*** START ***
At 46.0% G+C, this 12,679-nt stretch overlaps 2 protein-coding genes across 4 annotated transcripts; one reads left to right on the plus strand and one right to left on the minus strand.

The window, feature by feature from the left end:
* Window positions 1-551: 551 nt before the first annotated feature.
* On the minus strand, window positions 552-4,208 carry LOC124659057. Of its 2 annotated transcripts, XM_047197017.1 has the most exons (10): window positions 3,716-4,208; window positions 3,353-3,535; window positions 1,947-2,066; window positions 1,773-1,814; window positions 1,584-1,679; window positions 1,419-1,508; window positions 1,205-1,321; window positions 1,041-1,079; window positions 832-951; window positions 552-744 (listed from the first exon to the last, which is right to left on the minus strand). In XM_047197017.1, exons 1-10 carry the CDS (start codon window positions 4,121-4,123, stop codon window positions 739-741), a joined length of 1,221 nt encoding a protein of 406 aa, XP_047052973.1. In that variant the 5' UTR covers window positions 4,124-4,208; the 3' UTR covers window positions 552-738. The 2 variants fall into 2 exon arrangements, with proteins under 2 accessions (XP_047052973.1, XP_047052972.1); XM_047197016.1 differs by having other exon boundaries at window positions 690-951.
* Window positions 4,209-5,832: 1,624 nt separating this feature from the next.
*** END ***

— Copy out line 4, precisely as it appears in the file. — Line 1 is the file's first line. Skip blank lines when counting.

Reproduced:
* On the minus strand, window positions 552-4,208 carry LOC124659057. Of its 2 annotated transcripts, XM_047197017.1 has the most exons (10): window positions 3,716-4,208; window positions 3,353-3,535; window positions 1,947-2,066; window positions 1,773-1,814; window positions 1,584-1,679; window positions 1,419-1,508; window positions 1,205-1,321; window positions 1,041-1,079; window positions 832-951; window positions 552-744 (listed from the first exon to the last, which is right to left on the minus strand). In XM_047197017.1, exons 1-10 carry the CDS (start codon window positions 4,121-4,123, stop codon window positions 739-741), a joined length of 1,221 nt encoding a protein of 406 aa, XP_047052973.1. In that variant the 5' UTR covers window positions 4,124-4,208; the 3' UTR covers window positions 552-738. The 2 variants fall into 2 exon arrangements, with proteins under 2 accessions (XP_047052973.1, XP_047052972.1); XM_047197016.1 differs by having other exon boundaries at window positions 690-951.